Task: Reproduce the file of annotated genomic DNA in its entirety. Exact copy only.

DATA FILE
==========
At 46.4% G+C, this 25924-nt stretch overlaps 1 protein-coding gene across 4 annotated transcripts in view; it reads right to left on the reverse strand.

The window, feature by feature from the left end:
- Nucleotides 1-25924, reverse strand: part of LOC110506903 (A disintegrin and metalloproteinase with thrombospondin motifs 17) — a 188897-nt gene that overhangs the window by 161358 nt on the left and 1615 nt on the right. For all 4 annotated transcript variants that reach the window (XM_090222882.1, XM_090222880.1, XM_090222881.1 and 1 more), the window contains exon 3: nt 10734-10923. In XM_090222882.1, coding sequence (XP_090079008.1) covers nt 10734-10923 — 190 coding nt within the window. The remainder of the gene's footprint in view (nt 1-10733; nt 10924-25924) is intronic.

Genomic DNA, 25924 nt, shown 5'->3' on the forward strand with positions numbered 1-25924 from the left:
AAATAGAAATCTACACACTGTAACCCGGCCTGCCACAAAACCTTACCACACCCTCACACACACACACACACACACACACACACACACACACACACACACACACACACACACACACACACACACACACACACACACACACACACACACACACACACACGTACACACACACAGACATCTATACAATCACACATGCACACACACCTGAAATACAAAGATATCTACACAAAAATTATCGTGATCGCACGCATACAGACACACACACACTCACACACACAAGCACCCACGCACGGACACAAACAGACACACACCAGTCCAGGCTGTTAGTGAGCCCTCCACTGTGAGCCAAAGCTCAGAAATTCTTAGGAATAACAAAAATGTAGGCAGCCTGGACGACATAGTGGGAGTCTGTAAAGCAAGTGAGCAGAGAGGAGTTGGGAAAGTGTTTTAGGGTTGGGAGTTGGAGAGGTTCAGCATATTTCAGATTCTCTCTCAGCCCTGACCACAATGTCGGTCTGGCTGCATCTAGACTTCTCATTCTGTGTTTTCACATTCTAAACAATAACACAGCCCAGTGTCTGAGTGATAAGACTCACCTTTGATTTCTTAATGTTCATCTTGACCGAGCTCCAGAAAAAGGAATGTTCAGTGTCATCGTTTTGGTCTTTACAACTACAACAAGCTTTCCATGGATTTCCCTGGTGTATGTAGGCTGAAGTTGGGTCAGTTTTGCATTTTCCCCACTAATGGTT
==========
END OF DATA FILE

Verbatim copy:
At 46.4% G+C, this 25924-nt stretch overlaps 1 protein-coding gene across 4 annotated transcripts in view; it reads right to left on the reverse strand.

The window, feature by feature from the left end:
- Nucleotides 1-25924, reverse strand: part of LOC110506903 (A disintegrin and metalloproteinase with thrombospondin motifs 17) — a 188897-nt gene that overhangs the window by 161358 nt on the left and 1615 nt on the right. For all 4 annotated transcript variants that reach the window (XM_090222882.1, XM_090222880.1, XM_090222881.1 and 1 more), the window contains exon 3: nt 10734-10923. In XM_090222882.1, coding sequence (XP_090079008.1) covers nt 10734-10923 — 190 coding nt within the window. The remainder of the gene's footprint in view (nt 1-10733; nt 10924-25924) is intronic.

Genomic DNA, 25924 nt, shown 5'->3' on the forward strand with positions numbered 1-25924 from the left:
AAATAGAAATCTACACACTGTAACCCGGCCTGCCACAAAACCTTACCACACCCTCACACACACACACACACACACACACACACACACACACACACACACACACACACACACACACACACACACACACACACACACACACACACACACACACACACACGTACACACACACAGACATCTATACAATCACACATGCACACACACCTGAAATACAAAGATATCTACACAAAAATTATCGTGATCGCACGCATACAGACACACACACACTCACACACACAAGCACCCACGCACGGACACAAACAGACACACACCAGTCCAGGCTGTTAGTGAGCCCTCCACTGTGAGCCAAAGCTCAGAAATTCTTAGGAATAACAAAAATGTAGGCAGCCTGGACGACATAGTGGGAGTCTGTAAAGCAAGTGAGCAGAGAGGAGTTGGGAAAGTGTTTTAGGGTTGGGAGTTGGAGAGGTTCAGCATATTTCAGATTCTCTCTCAGCCCTGACCACAATGTCGGTCTGGCTGCATCTAGACTTCTCATTCTGTGTTTTCACATTCTAAACAATAACACAGCCCAGTGTCTGAGTGATAAGACTCACCTTTGATTTCTTAATGTTCATCTTGACCGAGCTCCAGAAAAAGGAATGTTCAGTGTCATCGTTTTGGTCTTTACAACTACAACAAGCTTTCCATGGATTTCCCTGGTGTATGTAGGCTGAAGTTGGGTCAGTTTTGCATTTTCCCCACTAATGGTT